August 19, 2010; Source: Chico News Service | It was sort of inevitable that far right wing and far left wing elements of the political spectrum would come full circle and meld into a gelatinous ideological union at their intersection. A good example is the Melbourne, Florida-based nonprofit called “The Patriots,” headed by a retired USAF lieutenant colonel, Robert Bowman.

His pitch is that the problem we all face is that government serves as Bowman says, “the greeds of the wealthy elite” rather than “the needs of the people.” Bowman observes, “the very far-right conservatives in this country agree with most of us far-left socialist liberals on about 95 percent of the same issues . . . both of us love our country and fear our government, with good reason.” He declares the government “a fascist dictatorship” because of the “marriage of corporation and government.”

Who is Bowman? He says he flew 101 combat missions in Vietnam and directed the “Star Wars” under presidents Carter and Ford prior to its official unveiling under President Reagan. (He says he received an award from Veterans for Peace for his succeeding in keeping Star Wars weapons out of space).

His talk sponsored by Chico State’s Peace Institute and the Chico Peace and Justice Center feels like a distaff version of a Tea Party manifesto, calling for an end to corporate personhood, insurance companies’ profits in health care, and all nuclear testing. The Patriots website contains a list of Bowman’s personal positions on 90 issues, ranging from abortion and beach renourishment, to X-rated videos, Yugoslavia (which doesn’t exist) and zombie seeds. Like some on the left and right, Bowman is also something of a 9/11 truther.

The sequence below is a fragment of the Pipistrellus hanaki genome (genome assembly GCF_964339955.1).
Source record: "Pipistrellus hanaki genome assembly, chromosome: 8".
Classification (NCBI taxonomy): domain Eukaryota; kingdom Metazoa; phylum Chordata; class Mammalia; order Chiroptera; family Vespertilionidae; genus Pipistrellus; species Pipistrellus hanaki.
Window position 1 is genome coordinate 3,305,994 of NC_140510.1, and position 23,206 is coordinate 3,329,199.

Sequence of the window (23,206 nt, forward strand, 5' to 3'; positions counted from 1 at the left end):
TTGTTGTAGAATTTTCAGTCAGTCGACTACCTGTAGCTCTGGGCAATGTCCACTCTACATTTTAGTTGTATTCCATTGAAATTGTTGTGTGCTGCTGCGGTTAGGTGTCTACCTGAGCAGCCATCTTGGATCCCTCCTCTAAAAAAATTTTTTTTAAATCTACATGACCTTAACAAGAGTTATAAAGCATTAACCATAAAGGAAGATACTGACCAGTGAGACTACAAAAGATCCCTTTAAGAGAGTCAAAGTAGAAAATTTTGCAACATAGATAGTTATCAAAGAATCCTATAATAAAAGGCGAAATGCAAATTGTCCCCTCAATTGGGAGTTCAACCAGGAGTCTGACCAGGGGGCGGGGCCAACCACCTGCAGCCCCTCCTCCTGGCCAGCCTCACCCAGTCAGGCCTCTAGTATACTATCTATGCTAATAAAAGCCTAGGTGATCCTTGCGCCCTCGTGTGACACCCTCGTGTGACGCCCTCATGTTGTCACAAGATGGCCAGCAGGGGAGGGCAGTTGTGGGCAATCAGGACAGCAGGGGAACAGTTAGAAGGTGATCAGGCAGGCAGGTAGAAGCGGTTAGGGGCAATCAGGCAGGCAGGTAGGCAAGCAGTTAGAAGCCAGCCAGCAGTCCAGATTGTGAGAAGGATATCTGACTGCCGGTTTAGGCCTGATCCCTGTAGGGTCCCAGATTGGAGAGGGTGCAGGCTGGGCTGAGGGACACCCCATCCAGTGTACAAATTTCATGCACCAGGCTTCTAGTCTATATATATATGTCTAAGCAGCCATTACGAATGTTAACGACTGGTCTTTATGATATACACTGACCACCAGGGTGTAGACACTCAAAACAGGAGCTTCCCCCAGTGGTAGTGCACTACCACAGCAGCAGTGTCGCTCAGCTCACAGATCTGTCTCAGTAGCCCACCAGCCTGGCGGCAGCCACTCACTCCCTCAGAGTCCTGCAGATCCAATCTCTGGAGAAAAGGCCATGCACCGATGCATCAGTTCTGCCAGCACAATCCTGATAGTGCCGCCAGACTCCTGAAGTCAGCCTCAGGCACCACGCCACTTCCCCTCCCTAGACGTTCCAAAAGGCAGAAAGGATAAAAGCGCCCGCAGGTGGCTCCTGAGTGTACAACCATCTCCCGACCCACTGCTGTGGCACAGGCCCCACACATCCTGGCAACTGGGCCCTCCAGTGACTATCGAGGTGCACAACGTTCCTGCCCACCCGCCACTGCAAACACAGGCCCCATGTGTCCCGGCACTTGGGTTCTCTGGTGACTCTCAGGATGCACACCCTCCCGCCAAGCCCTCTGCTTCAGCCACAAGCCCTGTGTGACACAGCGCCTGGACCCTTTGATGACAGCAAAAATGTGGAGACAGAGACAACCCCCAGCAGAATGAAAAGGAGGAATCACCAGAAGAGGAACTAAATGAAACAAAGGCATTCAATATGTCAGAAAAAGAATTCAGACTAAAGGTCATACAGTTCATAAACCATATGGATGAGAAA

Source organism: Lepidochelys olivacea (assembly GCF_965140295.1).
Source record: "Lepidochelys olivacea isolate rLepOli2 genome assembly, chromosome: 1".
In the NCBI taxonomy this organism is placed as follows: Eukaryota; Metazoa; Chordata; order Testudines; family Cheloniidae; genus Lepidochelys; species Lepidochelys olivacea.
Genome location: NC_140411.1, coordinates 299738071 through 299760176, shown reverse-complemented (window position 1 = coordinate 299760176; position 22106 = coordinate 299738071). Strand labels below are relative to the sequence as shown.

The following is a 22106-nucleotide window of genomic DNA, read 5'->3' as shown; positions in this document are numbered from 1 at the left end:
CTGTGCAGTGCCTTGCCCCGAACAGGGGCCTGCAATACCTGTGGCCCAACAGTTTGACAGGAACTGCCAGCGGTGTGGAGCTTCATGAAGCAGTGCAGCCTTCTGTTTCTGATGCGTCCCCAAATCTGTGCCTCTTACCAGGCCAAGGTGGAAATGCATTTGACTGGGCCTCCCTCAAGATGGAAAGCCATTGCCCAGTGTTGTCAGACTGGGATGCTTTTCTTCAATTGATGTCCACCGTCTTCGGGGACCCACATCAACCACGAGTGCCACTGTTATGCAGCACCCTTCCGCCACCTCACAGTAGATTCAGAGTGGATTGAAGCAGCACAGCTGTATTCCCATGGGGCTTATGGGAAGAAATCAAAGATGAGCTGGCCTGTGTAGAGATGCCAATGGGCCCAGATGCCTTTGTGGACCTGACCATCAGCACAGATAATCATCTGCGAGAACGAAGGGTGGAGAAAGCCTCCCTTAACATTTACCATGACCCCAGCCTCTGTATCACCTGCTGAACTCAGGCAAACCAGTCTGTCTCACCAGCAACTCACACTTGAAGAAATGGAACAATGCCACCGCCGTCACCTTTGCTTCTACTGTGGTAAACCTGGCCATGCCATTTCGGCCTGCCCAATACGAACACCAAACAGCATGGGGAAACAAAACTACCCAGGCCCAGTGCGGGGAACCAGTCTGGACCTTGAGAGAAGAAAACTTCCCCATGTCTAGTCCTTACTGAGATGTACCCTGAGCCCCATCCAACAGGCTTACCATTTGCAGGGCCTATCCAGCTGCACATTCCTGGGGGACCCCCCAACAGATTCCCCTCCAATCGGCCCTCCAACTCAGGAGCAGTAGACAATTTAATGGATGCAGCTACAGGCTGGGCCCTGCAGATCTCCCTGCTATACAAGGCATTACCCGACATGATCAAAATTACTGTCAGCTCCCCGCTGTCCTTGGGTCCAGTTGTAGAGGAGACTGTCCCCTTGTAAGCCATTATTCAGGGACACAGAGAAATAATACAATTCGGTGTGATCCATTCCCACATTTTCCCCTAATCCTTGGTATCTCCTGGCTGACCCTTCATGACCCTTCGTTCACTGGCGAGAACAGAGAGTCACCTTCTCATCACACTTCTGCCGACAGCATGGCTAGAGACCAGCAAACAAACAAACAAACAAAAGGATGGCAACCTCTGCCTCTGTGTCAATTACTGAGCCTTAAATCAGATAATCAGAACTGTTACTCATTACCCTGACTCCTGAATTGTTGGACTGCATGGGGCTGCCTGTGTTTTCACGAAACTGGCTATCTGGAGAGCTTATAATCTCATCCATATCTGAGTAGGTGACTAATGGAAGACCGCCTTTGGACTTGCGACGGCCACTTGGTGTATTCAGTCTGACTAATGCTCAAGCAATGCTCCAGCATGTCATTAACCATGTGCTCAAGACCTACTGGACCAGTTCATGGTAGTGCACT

His nonprofit provenance may, however, be a little dubious: The Patriots raised $61,635 in 2008 but spent $121,911, including $72,933 in interest payments. The Patriots ended the year with net assets of a negative $1,230,877. According to the organization’s Form 990 for 2008, Chiliad III (a firm owned by Col. Bowman and his wife) made a “working capital” loan of $17,000 to the Patriots in 1986, which had grown to $589,504 as of the beginning of 2008. The Patriots paid down $92,255 but added $192,745 in principal, ending the year with a loan balance of $685,994.

In addition, the Patriots paid Millennium III (another Bowman-owned corporation) $12,000 for office space, $6,000 for computer hardware/software/services, $7,488 for copying and printing services, and $35,677 in interest on apparently another working capital loan. Better watch out that the fascist IRS doesn’t take a closer peek at the Patriots’ nonprofit finances.—Rick Cohen